Last week, we wrote a blog about how to deal with recruitment agencies.
And within that blog, we touched on the fact that there are different kinds of agencies – and it’s important that you approach the right ones.
With that in mind, this week, I thought I’d go into a bit more detail about that.
So, here are the four kinds of recruitment agencies you need to know about.
1. Temp Agencies.
We all know someone who has done some “temping” at some point.
Temp agencies (aka staffing agencies) do as the name implies – they hire candidates to work at companies for temporary periods of time.
Companies may require temp staff if they, for example, are experiencing a busy season or period (i.e. during tourist seasons etc.) or if they are temporarily short-staffed due to a permanent employee’s absence (be it maternity leave, extended sick leave etc.)
Other companies (especially tech) might just need someone to complete a specific project.
If you’re thinking of taking temporary work, the time period should be pre-defined, so you should know when you need to have secured your next job for.
Clients hiring people through temp agencies normally pay them hourly and sometimes at a higher rate than their permanent staff! The temp agency pays your wages and any benefits according to the provided guidelines.
Temporary work isn’t for everyone but it can be great if you’re looking for flexibility and like to challenge yourself with a variety of roles (and don’t mind meeting lots of different people) – and as I mentioned, you could get paid more.
And there is always a chance that you may get offered a permanent position at the end of your contract too (especially if you’re a hard worker).
2. Traditional Recruitment Agencies.
These recruitment agencies are the most common and they are usually based around the same kind of fee structure:
Contingency. The recruiter doesn’t get paid unless their client chooses to hire one of the candidates they put forward.
They will usually have a rebate and replacement scheme in place too, which means if they place someone who drops out within a certain amount of time (3 months usually) then they either have to replace them for free, or give the fee back.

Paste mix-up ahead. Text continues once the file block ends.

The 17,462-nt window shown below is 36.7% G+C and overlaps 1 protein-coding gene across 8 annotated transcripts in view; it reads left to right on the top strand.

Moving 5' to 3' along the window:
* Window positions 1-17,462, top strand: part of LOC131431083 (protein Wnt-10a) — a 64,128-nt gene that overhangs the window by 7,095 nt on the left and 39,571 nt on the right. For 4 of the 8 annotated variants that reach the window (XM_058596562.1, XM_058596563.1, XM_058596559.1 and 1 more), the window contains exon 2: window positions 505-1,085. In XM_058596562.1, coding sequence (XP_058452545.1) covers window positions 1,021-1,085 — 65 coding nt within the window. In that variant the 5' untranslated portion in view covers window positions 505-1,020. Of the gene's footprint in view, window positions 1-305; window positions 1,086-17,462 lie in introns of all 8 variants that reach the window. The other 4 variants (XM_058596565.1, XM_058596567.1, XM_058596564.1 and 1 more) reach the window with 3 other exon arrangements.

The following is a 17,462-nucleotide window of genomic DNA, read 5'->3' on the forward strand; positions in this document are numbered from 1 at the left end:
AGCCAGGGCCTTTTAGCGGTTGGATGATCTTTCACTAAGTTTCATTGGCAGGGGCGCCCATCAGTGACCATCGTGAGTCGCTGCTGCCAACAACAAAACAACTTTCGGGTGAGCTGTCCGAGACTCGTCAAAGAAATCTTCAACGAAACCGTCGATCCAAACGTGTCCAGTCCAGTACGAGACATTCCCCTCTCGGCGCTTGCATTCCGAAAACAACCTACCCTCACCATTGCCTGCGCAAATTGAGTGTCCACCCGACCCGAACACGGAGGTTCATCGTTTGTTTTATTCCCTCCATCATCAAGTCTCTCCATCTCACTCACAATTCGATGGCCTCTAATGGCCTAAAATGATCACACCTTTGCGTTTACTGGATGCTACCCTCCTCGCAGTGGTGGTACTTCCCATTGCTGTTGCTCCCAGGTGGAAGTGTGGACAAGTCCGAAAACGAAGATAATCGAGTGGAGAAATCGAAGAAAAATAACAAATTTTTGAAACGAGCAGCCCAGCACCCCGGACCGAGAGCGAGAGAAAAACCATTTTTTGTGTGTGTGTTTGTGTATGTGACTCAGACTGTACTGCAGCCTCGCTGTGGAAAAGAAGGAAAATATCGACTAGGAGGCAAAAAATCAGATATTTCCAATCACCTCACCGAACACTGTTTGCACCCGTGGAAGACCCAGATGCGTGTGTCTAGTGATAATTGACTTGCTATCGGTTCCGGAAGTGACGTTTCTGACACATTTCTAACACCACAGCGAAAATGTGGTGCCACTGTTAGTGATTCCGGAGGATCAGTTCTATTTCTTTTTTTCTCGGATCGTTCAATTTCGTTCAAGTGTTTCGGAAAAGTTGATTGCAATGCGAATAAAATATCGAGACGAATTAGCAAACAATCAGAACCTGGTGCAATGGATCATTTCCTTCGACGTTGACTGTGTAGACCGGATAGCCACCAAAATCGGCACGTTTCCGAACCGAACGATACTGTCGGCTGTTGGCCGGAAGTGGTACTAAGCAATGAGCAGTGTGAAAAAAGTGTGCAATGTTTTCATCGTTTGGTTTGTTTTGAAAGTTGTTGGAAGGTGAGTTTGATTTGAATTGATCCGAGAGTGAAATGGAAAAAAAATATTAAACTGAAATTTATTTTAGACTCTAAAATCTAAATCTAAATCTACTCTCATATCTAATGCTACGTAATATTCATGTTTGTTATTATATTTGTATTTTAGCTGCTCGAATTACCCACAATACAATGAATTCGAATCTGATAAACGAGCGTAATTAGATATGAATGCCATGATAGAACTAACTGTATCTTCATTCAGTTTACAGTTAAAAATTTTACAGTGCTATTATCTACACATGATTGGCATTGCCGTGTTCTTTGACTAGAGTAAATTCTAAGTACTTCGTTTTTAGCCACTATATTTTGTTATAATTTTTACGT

So as you can imagine, for these kinds of recruiters, it’s really important to find the right candidate for a job and to guide and support them to actually get it.
This is why they’ll often offer job candidates a lot more support with their application, interview them over the phone and offer resources to get better at interviews.
This makes your relationship with them very important, as you essentially rely on each other to make a living! It really is a 2-way street here.
3. Executive Search Agencies.
Now at the very top-end of the market, for roles where the salary and competition is really high, agencies might offer a service called:
Retained recruitment. The client will pay a non-refundable fee to “retain” a recruiter.
There will usually be an upfront fee, possibly followed by instalments and the overall percentage to pay will usually be very high too.
This kind of agency will usually take part in head-hunting and other, more time-consuming, yet effective activities.
So it would probably be in your interests to approach the contingency agency.
They will still put a lot of effort into getting you the job – and they will be working on more roles that might suit you.
Plus, executive agencies will probably approach you directly, anyway.
4. Niche/Specialist Agencies.
Niche agencies hire candidates who are skilled in highly-specialised areas and fields such as:
- Digital marketing
and much more.
They can work on a temp, contingency or retained recruitment basis.
Niche agencies often have relationships with specialist companies in their niche of choice.
That’s why they seek candidates with the matching skills and criteria to fit these roles.
They will often be the best people to advise you on improving your CV and smashing your interview – but they may also be more tough (pernickety) than your average recruiter.
These agencies can be valuable to those who are looking for jobs in a specific field (i.e. not just any ol’ work) who want to broaden their horizons and take advantage of a specialist agency’s connections.
So there we have it! 4 different types of agencies you should be aware of.
In most cases, a traditional recruitment agency (specialist) would be the way to go.
So check some out, take a look at vacancies, apply for any relevant ones. Then you can follow up with a phone call to the consultant.
They’ll keep you on file and contact you as and when vacancies appear.
Although, it’s always worth checking the website every so often. They work with thousands of jobseekers and you don’t want to miss anything.
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